Tuesday, December 30, 2008

Chants Encounter

Just returned from an inspired, if freezing, protest against Israel's assault on Gaza. I worked with the main local peace group several years ago, performing stand-up at fundraisers and the like, but most of the members I dealt with were into "peace" as an abstract concept. There was little in the way of geopolitical discussion, especially when it came to Israel/Palestine, but also Iraq, Afghanistan, and the Terror Wars in general. The people I spoke to merely wanted "peace" because, apparently, that's a good thing, which it is. But "peace" cannot exist outside of political arrangements -- not for masses of people, anyway -- so any effort in that direction requires a deeper understanding of prevailing institutions. For many of these members, that essentially translated into voting for Democrats. What else is new?

When I received word of the protest, I was immediately skeptical, if not cynical about it. Great, that's all we need -- a bunch of old hippies croaking out "Give Peace A Chance," urging drivers to honk their horns before returning home to herbal tea and NPR. So I had no plans to attend. But then a political list mate of mine emailed, suggesting that I go. Who knows? Maybe I'd meet at least one person who shared the same views, but felt it important to add their body to the throng. Given what Gazans are currently experiencing, a brief drive to a protest site isn't too much to ask. This swayed me, even though I was prepared for the standard peacenik routine.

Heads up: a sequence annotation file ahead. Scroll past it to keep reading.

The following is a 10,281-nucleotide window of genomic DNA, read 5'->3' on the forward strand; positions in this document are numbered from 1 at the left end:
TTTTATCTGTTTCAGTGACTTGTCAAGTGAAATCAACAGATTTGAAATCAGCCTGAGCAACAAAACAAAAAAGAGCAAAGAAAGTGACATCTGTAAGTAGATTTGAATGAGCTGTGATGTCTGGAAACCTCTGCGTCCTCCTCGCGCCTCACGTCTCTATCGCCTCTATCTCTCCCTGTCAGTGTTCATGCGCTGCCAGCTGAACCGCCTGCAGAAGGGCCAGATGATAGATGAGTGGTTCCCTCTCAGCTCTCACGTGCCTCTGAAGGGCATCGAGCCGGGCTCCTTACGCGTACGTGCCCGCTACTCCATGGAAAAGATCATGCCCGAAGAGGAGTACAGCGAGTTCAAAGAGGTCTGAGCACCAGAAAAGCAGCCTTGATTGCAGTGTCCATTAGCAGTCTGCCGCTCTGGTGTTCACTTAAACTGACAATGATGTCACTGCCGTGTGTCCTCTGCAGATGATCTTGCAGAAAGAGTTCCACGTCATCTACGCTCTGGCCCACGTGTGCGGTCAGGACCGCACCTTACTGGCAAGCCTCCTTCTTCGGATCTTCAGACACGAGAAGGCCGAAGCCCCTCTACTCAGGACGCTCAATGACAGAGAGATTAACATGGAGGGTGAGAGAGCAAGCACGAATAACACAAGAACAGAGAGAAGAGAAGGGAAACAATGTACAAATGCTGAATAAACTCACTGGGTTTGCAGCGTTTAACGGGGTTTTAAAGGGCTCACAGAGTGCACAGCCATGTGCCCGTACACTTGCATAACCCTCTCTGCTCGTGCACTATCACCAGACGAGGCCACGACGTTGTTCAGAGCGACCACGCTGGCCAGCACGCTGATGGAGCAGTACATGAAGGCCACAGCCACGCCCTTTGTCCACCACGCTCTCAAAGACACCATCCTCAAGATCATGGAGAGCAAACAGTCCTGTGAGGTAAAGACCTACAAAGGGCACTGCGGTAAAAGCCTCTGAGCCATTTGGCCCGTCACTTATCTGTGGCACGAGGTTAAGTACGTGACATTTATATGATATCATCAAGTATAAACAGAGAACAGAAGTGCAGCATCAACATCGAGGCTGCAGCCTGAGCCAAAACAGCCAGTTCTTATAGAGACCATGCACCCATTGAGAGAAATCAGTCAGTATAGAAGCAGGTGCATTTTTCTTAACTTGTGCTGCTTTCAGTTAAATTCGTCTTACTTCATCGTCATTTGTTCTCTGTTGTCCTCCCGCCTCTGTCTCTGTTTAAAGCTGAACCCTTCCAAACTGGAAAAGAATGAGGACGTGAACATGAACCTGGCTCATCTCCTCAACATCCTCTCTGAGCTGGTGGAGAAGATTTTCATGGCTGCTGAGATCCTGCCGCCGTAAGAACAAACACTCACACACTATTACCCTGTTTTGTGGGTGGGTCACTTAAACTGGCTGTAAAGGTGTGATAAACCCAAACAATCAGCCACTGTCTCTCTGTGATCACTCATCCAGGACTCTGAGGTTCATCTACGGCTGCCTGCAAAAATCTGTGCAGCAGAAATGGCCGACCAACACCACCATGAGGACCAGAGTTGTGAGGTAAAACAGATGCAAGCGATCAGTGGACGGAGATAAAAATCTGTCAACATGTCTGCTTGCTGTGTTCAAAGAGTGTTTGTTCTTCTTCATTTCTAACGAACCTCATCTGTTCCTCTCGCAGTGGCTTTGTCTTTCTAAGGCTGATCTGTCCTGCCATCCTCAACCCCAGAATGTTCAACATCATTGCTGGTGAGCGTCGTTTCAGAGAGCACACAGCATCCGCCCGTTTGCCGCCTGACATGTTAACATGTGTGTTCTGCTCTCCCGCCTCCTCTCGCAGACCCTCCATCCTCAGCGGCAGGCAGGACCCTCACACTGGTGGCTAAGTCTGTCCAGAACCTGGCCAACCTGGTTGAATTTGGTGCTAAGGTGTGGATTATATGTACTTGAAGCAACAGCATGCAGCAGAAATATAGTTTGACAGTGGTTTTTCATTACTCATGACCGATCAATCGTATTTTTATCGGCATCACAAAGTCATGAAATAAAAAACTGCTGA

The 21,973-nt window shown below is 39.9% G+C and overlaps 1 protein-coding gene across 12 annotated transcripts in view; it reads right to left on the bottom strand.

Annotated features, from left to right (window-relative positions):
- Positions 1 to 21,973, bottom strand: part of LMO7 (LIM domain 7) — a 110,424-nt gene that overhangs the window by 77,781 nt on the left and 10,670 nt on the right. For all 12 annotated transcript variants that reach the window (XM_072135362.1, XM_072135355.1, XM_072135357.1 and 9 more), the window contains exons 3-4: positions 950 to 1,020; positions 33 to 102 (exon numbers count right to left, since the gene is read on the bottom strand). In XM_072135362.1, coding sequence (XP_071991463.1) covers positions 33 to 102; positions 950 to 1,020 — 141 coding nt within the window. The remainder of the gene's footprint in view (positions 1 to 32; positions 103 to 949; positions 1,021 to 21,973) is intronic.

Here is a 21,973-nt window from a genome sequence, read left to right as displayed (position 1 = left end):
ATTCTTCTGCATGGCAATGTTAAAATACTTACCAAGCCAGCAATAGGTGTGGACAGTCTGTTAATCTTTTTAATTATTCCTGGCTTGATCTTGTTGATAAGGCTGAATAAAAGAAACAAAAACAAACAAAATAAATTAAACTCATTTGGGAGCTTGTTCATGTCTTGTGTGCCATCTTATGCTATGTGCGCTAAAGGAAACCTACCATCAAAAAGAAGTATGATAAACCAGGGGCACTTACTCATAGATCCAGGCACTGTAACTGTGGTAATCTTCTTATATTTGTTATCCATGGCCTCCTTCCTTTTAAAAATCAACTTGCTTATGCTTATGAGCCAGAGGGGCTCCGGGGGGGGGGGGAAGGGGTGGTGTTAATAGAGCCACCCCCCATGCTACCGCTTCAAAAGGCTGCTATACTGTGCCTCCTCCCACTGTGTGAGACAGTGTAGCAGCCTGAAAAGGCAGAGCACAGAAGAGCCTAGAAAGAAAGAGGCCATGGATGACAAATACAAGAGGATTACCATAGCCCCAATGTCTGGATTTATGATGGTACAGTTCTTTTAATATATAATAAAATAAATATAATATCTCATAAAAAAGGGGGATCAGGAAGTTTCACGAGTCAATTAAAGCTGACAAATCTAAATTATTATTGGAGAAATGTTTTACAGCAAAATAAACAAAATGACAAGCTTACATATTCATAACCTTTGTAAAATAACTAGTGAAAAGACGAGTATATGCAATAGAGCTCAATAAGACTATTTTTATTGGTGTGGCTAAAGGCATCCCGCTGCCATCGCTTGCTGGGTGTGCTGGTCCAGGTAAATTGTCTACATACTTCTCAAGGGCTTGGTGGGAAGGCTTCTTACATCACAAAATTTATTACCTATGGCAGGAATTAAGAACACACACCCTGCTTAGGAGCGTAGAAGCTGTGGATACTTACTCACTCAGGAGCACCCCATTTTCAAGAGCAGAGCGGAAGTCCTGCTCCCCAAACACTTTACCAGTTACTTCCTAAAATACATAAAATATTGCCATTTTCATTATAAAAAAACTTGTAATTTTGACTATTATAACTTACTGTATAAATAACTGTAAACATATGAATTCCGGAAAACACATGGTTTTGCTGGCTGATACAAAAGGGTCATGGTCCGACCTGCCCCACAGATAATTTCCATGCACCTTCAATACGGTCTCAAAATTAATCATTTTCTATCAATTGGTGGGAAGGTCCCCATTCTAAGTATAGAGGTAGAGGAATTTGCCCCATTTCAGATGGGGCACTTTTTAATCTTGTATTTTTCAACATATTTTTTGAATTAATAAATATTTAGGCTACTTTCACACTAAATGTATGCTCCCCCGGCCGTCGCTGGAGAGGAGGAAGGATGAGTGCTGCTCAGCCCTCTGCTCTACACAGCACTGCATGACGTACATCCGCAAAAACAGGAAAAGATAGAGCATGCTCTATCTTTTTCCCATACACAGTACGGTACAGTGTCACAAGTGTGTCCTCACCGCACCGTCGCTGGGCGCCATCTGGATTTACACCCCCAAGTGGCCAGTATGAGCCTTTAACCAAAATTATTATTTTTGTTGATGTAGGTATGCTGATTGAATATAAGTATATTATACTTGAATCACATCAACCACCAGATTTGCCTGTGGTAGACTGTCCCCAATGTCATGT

While the usual suspects were indeed present, there were many more whom I never saw at one of these peace gatherings, primarily young Palestinian and Lebanese women who were very energetic, making me feel like the old farts I'd mocked. Still, it was bracing. Mothers and their children, young Muslims, a smattering of college kids, secular Arab and Jewish activists, all on pretty much the same page. A cabbie kept driving past us, flashing a thumb's down when not flipping us off. He was met with waves and smiles. Most other people were either indifferent or supportive, peace signs reaching out of SUV windows.

I had a nice discussion with a local Palestinian activist and a young Israeli woman who works with her. They were filled with genuine human spirit, warming my creaky bones in the face of winter cold. There was the ancient, "What do we want?! PEACE! When do we want it?! NOW!" chant (it's clearly time for some new material), but a few of the younger people spoke, including the Israeli woman, who gave a heartfelt speech about Israeli/Palestinian cooperation, which was met with nodding heads and applause. It lightened this craggy fuck's load a bit, despite the ongoing misery in Gaza. I must get away from the keyboard more often.